In the high desert, the annual rainfall of 8-10 inches is about half of what barley needs to grow well. To supplement, the Klanns irrigate with center pivot sprinklers. They closely monitor water usage, irrigating specifically to mitigate seasonal stresses, and runoff from both the irrigation and maltings is collected in settling ponds and reused. And although the farm is not organic, it uses minimal doses of chemical intervention. It switched to compostable malt bags after encouragement from The Ale Apothecary owner Paul Arney, who uses all Mecca Grade malt in his beers.
The family farm will continue now, likely through generations, with renewed vigor as a result of its expansion from grass into malting barley. Mecca Grade’s biggest advantage is the personal connection Seth and his family have made with brewers and distillers. Beer is an agricultural product; good beer begins in the field, and the ability for brewers to have access to their farmers helps close the too-common gap between producer and consumer. More knowledge of the ingredients and processes that create beer means that consumers have more resources to choose what they drink. And though Mecca Grade will never have a majority share of the malt market, there are lots of other small maltings operating around the country making similar connections to their communities. The economic and social value of these independent businesses cannot be overstated.
A mixed culture fermentation, with a diversity of organisms acting in some sort of harmony, has more positive effects on health than fermentation with a single organism. I learned that first from Sandor Katz, the anarcho-fermentalist gay communard living (and surviving) with AIDS, and author of Wild Fermentation and the ultimate reference tome The Art of Fermentation. He’s living proof. But this post isn’t about him, no offense. This post turns the issue of cultural diversity back to the humans who instigate fermentation, and the way they interact with each other.
Having now extracted myself from the freestyle grandiosity of my last post, I have some things to say about what actually happened at HomebrewCon. The massive event is not just a big ol’ pat on the back drinkathon for the American Homebrewers Association and its members. It is an educational opportunity for homebrewers, as dozens of professional brewers and other industry members present thematic seminars on a wide range of topics.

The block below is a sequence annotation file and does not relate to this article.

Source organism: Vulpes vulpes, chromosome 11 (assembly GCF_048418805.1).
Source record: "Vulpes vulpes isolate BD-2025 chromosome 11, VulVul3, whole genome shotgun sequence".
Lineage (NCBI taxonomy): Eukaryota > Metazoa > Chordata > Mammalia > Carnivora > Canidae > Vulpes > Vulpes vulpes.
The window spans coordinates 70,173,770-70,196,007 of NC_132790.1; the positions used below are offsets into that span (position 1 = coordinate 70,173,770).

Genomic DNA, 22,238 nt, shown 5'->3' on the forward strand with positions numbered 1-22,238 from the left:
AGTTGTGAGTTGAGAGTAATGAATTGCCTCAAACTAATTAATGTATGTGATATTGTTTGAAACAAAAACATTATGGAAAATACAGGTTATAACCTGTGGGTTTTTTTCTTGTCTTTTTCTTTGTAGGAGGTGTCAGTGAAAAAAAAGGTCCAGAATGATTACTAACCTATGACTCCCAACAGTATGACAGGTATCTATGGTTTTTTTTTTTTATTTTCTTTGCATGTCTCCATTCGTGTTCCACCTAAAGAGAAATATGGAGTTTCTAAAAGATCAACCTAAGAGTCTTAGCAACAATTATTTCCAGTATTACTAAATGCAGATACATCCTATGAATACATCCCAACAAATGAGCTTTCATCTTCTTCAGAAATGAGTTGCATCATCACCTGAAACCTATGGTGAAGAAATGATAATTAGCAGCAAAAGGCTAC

Given that both Gary Glass, AHA director, and Charlie Papazian, the founder and totem, were in attendance for the seminar called Cultivating Diversity and Inclusion in Homebrewing, and that the AHA has recently formed a diversity subcommittee, it’s small wonder that the seminar was the most important thing to happen at HomebrewCon. A panel of four people–Diane Griffin (Umpqua Brewers Guild), Kiley Gwynn (Cascade Brewers Society), Annie Johnson (Picobrew, pro brewer), and Anthony Salazar (diversity education pro, Latino baseball historian, homebrewer)–was led by Debbie Cerda, head of the Diversity Subcommittee. The origin of the subcommittee was a SWOT (Strength, Weakness, Opportunity, Threat) analysis within the AHA. This analysis revealed diversity as a weakness within the nonprofit and its constituency, and so the AHA took action. Kudos!
The seminar, which took place at 11:30am on 6/30, was guided by the goals and tactical points of the strategic plan that was implemented in June 2018 (I think – very recently regardless), and the panel was asked about personal challenges and successes with diversity in their lives within brewing communities. The atmosphere in the large room, occupied by 70-100 people, was alert and receptive. In the wake of some technical difficulty, Annie Johnson chatted about the Czech-style pilsner she’d brought to serve, and cracked jokes with the audience. Once the PowerPoint was active, Cerda led off with a lengthy overview of the formation of the subcommittee and its nuances. It went a bit long, and I felt that the discussion with the panelists should have been more prioritized.